Restoring hands, arms, feet, and legs to those wounded in the service of our country should be a national priority…and now, finally, it is, thanks to some very promising technological advances.
Technology advances in area such as body armor and medical response have helped save many, many, wounded U.S. warfighters’ lives. However, many who survive are permanently wounded and today’s generation of warfighters has to contend with an unprecedented frequency of limb loss. The Defense Advanced Research Projects Agency (DARPA) is committed to building highly sophisticated prostheses, giving wounded servicemembers and veterans naturally functioning limbs.
The HAPTIX (Hand Proprioception and Touch Interfaces) project is working on creating a solution for amputees. This solution would be implanted and directly communicate with the nervous system and brain. This means that a person could think and the hand and arm would move intuitively and function just like a natural hand, complete with the dexterity and sense of touch.
The agency has recently moved its HAPTIX program forward by selecting eight teams that will advance the development of next-generation, state of the art upper-limb prostheses. In particular, they are focusing on creating hands that will move and have a sense of touch like natural ones.
The aim is to create a hand that’s comfortable, feels natural, and works so effectively that users will want to wear it around the clock. Ideally, HAPTIX will mean those who wish to return to active duty can do so, and the technology will boost quality of life for all users.
In a statement, DARPA Program Director Doug Weber explained that “once development of the HAPTIX system is complete, we want people to benefit immediately and be able to use their limb all day, every day, and in every aspect of their lives…the experience needs to be comfortable and easy.”
Approximately 80 percent of amputees have to endure phantom limb pain. The hope is that these new devices will also help alleviate, if not eliminate, this pain.
Integrating Thought and Movement
For more than 10 years, DARPA has been relentlessly advancing prosthetic limbs in an attempt to revolutionize the devices. The agency, for example, recently debuted two advanced mechatronic limbs for the upper body. Truly leveraging these revolutionary devices, though, means restoring the link between thought and the hand and arm devices.
Conventional methods to connect thought with prosthetic devices were inadequate. Without this connection, users can’t “feel” things they touch or things that touch them. Also, if they close their eyes, they won’t have awareness of limb position and movement like someone would with the connections of a natural limb.
HAPTIX will therefore also harness the advanced work DARPA has already undertaken on RE-NET (Reliable Neural-Interface Technology), as part of its Revolutionizing Prosthetics program launched in 2006. RE-NET has made great strides in creating a direct link between a person’s thoughts and intent and control over a prosthetic device. These neural-interface technologies will provide building blocks that could combine with HAPTIX advances. Interfaces will be incorporated that will give users not just intuitive control, but also sensory feedback.
Research revealed that after limb loss the motor and sensory fibers in the nerves can stay functional for many years. The idea is to tap into those signaling pathways so that a HAPTIX user’s device communicates and receives instructions using them. The net result is that users can control and sense the hand and arm the same way they would a natural hand and arm.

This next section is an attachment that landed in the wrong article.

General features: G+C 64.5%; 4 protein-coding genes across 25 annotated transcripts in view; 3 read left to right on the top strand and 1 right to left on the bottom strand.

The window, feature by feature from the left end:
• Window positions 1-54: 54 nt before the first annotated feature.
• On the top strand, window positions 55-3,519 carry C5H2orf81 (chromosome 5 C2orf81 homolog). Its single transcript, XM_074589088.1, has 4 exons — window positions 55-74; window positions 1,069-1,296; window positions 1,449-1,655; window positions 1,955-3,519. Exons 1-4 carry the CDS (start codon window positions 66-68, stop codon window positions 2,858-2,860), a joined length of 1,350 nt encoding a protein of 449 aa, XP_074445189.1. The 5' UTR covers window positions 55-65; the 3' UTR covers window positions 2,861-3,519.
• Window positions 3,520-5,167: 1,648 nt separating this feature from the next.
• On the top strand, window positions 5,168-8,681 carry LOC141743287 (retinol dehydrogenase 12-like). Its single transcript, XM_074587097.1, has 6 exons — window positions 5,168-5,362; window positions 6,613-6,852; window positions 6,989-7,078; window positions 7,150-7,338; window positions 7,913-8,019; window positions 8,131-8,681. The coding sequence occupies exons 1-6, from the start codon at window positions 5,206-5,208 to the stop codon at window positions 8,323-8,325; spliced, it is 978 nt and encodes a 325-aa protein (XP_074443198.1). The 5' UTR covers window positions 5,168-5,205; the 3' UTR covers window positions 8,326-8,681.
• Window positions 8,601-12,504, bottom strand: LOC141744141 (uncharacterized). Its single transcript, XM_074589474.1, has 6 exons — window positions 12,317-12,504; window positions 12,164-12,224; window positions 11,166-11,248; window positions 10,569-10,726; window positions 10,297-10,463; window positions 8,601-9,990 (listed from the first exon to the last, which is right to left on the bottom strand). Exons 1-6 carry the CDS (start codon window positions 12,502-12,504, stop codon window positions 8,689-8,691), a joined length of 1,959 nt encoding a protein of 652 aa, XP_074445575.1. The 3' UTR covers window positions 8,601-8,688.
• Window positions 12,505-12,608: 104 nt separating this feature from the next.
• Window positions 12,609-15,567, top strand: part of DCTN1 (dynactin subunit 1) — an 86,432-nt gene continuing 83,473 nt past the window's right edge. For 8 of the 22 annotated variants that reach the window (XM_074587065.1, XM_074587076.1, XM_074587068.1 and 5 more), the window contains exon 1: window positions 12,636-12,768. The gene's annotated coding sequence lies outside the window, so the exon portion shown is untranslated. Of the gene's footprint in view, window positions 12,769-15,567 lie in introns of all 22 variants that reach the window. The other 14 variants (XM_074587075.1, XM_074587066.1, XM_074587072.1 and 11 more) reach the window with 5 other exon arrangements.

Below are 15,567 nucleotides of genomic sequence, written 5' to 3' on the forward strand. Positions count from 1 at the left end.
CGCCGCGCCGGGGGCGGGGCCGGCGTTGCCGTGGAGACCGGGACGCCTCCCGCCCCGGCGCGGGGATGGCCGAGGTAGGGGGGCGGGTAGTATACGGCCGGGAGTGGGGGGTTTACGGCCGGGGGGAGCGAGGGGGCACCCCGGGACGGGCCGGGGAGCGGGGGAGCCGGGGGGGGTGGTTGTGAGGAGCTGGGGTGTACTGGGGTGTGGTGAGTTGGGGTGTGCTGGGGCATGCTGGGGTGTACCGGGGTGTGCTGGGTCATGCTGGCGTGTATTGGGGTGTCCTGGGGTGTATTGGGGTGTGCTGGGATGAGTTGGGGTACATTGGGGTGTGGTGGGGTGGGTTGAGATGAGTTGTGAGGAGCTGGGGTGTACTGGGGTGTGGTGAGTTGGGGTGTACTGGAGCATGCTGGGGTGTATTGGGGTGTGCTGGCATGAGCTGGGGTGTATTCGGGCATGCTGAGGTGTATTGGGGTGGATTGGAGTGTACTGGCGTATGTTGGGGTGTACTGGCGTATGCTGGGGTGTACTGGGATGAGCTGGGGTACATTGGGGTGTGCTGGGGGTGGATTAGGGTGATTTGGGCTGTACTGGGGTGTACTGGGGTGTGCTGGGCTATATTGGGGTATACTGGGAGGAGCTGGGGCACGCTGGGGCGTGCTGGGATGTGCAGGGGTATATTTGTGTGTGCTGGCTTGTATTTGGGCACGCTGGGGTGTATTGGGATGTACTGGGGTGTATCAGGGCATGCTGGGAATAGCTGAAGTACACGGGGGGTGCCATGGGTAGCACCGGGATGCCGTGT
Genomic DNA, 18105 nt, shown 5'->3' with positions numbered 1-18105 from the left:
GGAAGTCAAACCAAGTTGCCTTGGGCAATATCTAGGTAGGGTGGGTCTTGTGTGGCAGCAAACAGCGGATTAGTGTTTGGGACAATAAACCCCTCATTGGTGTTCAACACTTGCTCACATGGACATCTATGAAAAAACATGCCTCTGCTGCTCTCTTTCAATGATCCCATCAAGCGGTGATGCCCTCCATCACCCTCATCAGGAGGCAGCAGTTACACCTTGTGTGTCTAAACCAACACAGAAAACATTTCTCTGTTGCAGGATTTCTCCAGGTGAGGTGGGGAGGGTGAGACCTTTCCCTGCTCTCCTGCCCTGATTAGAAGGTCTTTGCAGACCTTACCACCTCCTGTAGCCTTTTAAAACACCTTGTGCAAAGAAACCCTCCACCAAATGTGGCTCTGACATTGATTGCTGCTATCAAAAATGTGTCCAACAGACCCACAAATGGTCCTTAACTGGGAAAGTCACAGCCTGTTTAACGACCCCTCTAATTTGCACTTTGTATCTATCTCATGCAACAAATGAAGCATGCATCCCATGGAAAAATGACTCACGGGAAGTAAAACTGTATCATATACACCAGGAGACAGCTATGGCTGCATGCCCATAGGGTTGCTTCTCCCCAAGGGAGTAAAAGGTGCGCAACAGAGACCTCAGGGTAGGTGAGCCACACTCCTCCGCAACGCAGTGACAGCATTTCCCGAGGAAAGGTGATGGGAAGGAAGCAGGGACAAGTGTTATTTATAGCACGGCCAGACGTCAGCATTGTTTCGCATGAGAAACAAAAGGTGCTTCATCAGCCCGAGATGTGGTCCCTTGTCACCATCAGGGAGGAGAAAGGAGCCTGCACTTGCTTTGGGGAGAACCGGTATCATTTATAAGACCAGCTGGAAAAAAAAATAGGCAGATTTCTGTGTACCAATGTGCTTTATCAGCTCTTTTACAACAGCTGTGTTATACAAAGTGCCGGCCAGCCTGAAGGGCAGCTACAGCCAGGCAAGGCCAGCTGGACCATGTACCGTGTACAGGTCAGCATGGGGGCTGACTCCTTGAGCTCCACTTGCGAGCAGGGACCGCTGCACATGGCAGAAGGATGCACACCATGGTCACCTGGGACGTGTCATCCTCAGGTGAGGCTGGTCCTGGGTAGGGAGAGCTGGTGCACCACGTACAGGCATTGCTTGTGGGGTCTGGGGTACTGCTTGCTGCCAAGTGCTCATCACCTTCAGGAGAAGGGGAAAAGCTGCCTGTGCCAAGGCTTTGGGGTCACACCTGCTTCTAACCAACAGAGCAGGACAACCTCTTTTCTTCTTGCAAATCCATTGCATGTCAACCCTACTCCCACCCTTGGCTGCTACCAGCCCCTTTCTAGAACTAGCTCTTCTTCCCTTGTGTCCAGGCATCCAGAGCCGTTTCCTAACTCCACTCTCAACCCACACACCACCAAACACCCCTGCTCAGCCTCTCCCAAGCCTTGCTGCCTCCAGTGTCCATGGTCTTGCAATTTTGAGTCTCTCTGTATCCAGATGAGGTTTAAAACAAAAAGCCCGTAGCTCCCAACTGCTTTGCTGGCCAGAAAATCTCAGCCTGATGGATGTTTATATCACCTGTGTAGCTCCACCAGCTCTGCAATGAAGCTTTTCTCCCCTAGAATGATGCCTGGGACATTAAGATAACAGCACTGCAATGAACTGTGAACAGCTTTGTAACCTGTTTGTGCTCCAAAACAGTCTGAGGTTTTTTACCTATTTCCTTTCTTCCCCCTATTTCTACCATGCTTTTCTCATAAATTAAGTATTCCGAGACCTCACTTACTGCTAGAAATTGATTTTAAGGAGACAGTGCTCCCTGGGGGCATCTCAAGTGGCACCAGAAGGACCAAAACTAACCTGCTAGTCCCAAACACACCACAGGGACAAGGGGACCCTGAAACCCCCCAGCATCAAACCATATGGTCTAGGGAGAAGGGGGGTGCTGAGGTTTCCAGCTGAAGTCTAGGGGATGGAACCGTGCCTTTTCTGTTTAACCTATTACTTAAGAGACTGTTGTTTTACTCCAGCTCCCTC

In the 2015 State of the Union Address, President Obama underscored the importance of programs like HAPTIX. “I want Americans to win the race for the kinds of discoveries that unleash new jobs -- converting sunlight into liquid fuel; creating revolutionary prosthetics, so that a veteran who gave his arms for his country can play catch with his kids again,” he said.
Other programs are also making significant headway. Last year, the Johns Hopkins University Applied Physics Laboratory made history when a bilateral shoulder-level amputee wore and controlled two Modular Prosthetic Limbs with just his thoughts. Les Baugh had lost both arms in an electrical accident 40 years previously. In preparation for the new system, Baugh underwent targeted muscle reinnervation surgery.
The eight teams working with DARPA include: Case Western Reserve University, Cleveland Clinic, Draper Laboratory, Nerves Incorporated, Ripple LLC, University of Pittsburgh, University of Utah, and University of Florida.
In order to get the devices as quickly as possible to those wounded in military service, DARPA has been pushing forward in a number of ways, from advance consultation with the FDA through to leveraging commercially available advances made for other applications, like cardiac pacemakers.
The potential for HAPTIX may extend well beyond the military and it could eventually help those with medical amputations, as well as neurological diseases, spinal cord injuries, and more.
DARPA is also providing a variant of the DARPA Robotics Challenge Simulator to help teams accelerate research, design and testing. Amputees will also have a chance to use the simulator to learn how to use their new prostheses in a realistic way.
For the teams that make it through the first phase, they will then enter Phase 2, where chosen tech components will be integrated into a complete HAPTIX test system. The plan is then to commence 12 month take-home trials of a complete, FDA-approved HAPTIX system within a four-year timeframe.
Ballet dancer turned defense specialist Allison Barrie has traveled around the world covering the military, terrorism, weapons advancements and life on the front line. You can reach her at firstname.lastname@example.org or follow her on Twitter @Allison_Barrie.